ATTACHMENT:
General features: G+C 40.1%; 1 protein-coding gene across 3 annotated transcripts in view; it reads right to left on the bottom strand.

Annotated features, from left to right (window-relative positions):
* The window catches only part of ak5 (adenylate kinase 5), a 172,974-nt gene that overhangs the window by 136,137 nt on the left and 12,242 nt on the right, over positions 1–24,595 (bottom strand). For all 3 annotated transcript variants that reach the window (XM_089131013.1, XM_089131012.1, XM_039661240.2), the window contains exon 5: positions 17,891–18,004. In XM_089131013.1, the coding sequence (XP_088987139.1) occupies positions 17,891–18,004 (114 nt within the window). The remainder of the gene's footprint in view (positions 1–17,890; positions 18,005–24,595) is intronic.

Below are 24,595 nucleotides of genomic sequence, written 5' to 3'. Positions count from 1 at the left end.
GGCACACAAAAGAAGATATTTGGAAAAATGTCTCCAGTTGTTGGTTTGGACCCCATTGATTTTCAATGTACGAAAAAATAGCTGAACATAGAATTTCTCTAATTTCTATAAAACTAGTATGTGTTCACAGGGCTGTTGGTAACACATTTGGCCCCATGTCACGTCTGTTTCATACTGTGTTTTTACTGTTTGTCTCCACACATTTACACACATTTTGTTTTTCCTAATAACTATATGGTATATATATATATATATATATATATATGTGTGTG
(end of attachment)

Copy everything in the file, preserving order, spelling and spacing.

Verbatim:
General features: G+C 40.1%; 1 protein-coding gene across 3 annotated transcripts in view; it reads right to left on the bottom strand.

Annotated features, from left to right (window-relative positions):
* The window catches only part of ak5 (adenylate kinase 5), a 172,974-nt gene that overhangs the window by 136,137 nt on the left and 12,242 nt on the right, over positions 1–24,595 (bottom strand). For all 3 annotated transcript variants that reach the window (XM_089131013.1, XM_089131012.1, XM_039661240.2), the window contains exon 5: positions 17,891–18,004. In XM_089131013.1, the coding sequence (XP_088987139.1) occupies positions 17,891–18,004 (114 nt within the window). The remainder of the gene's footprint in view (positions 1–17,890; positions 18,005–24,595) is intronic.

Below are 24,595 nucleotides of genomic sequence, written 5' to 3'. Positions count from 1 at the left end.
GGCACACAAAAGAAGATATTTGGAAAAATGTCTCCAGTTGTTGGTTTGGACCCCATTGATTTTCAATGTACGAAAAAATAGCTGAACATAGAATTTCTCTAATTTCTATAAAACTAGTATGTGTTCACAGGGCTGTTGGTAACACATTTGGCCCCATGTCACGTCTGTTTCATACTGTGTTTTTACTGTTTGTCTCCACACATTTACACACATTTTGTTTTTCCTAATAACTATATGGTATATATATATATATATATATATATATGTGTGTG